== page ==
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Yes, It Is Sectarian Violence

Nigeria’s Christians massacred again.

Mar 29, 2010, Vol. 15, No. 27 • By JOSEPH BOTTUM
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The Christians are hardly blameless. Accurate figures of what is called the Yelwa Massacre are impossible to find; Caroline Cox of the Humanitarian Aid Relief Trust has accused Islamic propagandists of systematic exaggeration: “A consistent pattern has emerged” in all these clashes, in which “Muslim militants” take all the corpses, Christian and Muslim alike, to mosques, “where they are photographed and released to the media, creating the impression that these are Muslim victims.” Nonetheless, there seems no doubt that Christians brutally attacked Muslims in the central Nigerian town of Yelwa in 2004.

But the far more usual pattern is one of Islamic attacks, with a consistent attempt by the Western media to find moral equivalence, or even to blame the Christians for provoking the attacks. Predictable “reprisal” and “revenge” for Christian violence, the Los Angeles Times sniffed after the March 7 murders.

This will not do. Over 300 Christian churches have been burned in Nigeria over the last four years. Jos has become a war zone, and the opening blow is almost always from the Islamic side. The September 2001 battle—1,000 dead—began when a Muslim mob attacked a Christian woman for crossing a mosque’s grounds during prayer. The November 2008 riot—400 dead—grew from a Muslim crowd’s violent protest of local election results. And the January 2010 clash—200 dead—started, according to the state police commissioner, when Muslims set a Catholic church on fire. 

The political instability of Nigeria remains an open threat to the communities in the central states. The vice president, a Christian named Goodluck Jonathan, was appointed acting president by the legislature on February 9, after two and half months of absence by the Muslim president, Umaru Yar’Adua, who was receiving medical treatment in Saudi Arabia. Yar’Adua reportedly returned to Nigeria on February 24. No one other than his wife has claimed to have seen him, and rumors abound that he is in a coma. But his alleged presence in the country clouds the political situation, and Jonathan’s response came on March 17, when he dismissed the entire 42-member cabinet Yar’Adua had assembled—an act for which it is not clear he has constitutional authority.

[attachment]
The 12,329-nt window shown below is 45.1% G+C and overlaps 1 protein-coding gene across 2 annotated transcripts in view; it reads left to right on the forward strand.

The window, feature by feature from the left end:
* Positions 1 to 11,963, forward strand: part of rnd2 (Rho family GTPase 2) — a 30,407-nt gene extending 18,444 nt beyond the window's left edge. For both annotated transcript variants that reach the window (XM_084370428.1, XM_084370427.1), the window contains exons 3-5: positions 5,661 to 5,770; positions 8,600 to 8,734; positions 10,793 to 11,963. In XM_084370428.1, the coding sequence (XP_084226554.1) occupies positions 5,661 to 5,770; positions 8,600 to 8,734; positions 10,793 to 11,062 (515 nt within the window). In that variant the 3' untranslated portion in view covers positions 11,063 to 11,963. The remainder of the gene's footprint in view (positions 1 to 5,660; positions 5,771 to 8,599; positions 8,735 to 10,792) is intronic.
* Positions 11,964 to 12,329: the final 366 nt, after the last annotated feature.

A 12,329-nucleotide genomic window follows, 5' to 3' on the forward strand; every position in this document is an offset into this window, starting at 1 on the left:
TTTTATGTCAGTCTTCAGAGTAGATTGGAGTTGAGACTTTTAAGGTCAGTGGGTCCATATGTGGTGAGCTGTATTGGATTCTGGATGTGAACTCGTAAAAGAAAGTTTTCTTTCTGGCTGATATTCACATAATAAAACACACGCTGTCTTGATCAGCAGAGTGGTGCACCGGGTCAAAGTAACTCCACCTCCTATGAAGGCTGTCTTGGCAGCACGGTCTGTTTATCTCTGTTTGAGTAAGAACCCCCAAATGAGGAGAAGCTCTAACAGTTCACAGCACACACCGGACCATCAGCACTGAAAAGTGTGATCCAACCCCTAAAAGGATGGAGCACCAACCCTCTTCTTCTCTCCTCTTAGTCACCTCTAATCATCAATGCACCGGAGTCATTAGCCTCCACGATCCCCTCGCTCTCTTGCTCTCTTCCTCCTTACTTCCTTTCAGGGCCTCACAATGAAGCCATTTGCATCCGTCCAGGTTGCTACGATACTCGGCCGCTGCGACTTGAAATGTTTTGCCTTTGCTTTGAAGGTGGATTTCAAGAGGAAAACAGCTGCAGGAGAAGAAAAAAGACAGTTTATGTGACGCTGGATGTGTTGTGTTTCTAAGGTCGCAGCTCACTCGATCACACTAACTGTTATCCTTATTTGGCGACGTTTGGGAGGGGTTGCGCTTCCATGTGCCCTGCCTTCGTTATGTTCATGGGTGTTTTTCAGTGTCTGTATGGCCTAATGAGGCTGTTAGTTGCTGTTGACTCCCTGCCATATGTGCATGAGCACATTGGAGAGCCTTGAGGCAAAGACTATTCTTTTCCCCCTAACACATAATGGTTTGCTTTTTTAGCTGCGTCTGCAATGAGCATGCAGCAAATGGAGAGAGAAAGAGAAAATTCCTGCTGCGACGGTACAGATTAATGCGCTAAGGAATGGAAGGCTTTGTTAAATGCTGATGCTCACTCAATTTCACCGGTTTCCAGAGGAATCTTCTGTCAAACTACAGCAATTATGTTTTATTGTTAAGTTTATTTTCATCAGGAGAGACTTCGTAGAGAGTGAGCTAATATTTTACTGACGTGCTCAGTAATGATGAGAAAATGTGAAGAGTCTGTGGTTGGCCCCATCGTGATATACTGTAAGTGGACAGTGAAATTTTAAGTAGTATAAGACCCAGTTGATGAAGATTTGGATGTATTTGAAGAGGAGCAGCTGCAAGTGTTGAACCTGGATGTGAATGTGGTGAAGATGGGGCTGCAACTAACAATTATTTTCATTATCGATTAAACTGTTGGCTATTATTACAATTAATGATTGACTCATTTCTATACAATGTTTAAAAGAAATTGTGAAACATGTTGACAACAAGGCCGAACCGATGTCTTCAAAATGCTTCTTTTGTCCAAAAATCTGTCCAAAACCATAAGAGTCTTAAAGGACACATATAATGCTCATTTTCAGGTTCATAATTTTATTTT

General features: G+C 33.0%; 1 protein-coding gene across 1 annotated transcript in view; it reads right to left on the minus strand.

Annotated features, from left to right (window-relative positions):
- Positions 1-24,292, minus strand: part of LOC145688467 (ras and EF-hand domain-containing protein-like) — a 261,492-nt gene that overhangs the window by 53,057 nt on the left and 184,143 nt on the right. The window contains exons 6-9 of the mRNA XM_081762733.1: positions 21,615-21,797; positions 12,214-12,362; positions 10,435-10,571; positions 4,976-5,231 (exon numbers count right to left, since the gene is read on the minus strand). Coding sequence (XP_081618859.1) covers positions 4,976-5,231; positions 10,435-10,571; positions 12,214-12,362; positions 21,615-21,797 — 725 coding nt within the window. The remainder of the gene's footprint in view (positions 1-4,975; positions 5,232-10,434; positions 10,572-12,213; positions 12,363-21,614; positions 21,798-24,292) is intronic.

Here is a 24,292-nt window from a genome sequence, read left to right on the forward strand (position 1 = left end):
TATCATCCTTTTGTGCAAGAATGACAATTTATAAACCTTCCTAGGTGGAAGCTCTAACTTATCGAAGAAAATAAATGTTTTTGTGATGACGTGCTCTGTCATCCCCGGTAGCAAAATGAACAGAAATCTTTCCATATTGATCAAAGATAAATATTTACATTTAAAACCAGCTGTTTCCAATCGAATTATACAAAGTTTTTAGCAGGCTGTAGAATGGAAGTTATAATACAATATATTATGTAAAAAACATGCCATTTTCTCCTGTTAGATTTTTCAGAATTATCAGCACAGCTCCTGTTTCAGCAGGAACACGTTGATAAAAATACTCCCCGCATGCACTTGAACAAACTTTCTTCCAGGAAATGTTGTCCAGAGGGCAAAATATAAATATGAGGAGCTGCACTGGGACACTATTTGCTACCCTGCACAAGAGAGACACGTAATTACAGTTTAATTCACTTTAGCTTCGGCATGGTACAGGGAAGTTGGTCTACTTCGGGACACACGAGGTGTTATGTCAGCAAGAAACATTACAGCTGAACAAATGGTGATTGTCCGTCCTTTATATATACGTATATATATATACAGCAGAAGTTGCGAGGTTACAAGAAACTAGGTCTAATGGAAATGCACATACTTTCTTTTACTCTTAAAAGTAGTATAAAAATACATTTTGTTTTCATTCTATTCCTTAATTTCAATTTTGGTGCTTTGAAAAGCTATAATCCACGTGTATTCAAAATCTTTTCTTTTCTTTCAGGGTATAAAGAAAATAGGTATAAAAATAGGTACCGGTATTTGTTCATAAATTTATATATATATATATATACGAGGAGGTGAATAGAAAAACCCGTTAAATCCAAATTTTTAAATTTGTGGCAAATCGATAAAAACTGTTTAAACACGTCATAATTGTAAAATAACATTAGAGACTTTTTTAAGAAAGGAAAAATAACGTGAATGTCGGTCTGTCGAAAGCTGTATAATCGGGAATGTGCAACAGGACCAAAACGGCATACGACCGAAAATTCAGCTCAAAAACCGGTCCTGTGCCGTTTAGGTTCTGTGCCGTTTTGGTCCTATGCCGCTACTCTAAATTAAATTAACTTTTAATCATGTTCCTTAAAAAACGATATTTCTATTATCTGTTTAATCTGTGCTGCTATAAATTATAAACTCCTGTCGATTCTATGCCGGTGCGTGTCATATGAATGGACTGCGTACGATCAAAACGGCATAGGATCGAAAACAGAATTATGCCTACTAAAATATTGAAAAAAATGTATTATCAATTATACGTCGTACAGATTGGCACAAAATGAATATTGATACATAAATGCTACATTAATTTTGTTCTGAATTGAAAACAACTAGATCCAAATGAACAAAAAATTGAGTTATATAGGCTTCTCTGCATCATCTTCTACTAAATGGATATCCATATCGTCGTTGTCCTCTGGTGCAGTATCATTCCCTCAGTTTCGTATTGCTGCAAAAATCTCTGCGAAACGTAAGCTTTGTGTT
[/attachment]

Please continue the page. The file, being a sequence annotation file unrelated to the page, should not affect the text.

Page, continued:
Then, the next day, Jonathan ordered home the Nigerian ambassador to Libya, after Muammar Qaddafi called for dividing Nigeria into two countries, Muslim and Christian, in order to “stop bloodshed and burning of places of worship.” That’s not the nuttiest idea the Libyan leader has ever suggested, but it resonated badly among Nigerians who remember the civil war that followed the secession of Biafra in the late 1960s. It would require Nigeria’s Christians, moreover, to surrender to the ungentle power of permanent Muslim authority their small but growing communities in the north. And why should they agree to that? 

This political confusion could easily issue in a military coup and subsequent civil war—which, given the way all conflict in Nigeria quickly translates into religious battle, would mean yet more sectarian violence. In the face of that threat, who could want a distribution of weapons to ethnic and religious communities? But when government fails, people must assume the functions of government. 

If the Nigerian authorities are so frozen that they cannot safeguard their citizens—if the villages are to suffer, again and again, all the usual horrors—then there will be only two things for the churches, both in Nigeria and abroad, to do: Arm the Christian communities and damn those whose failures made it necessary.

Joseph Bottum is a contributing editor to The Weekly Standard and the editor of First Things.

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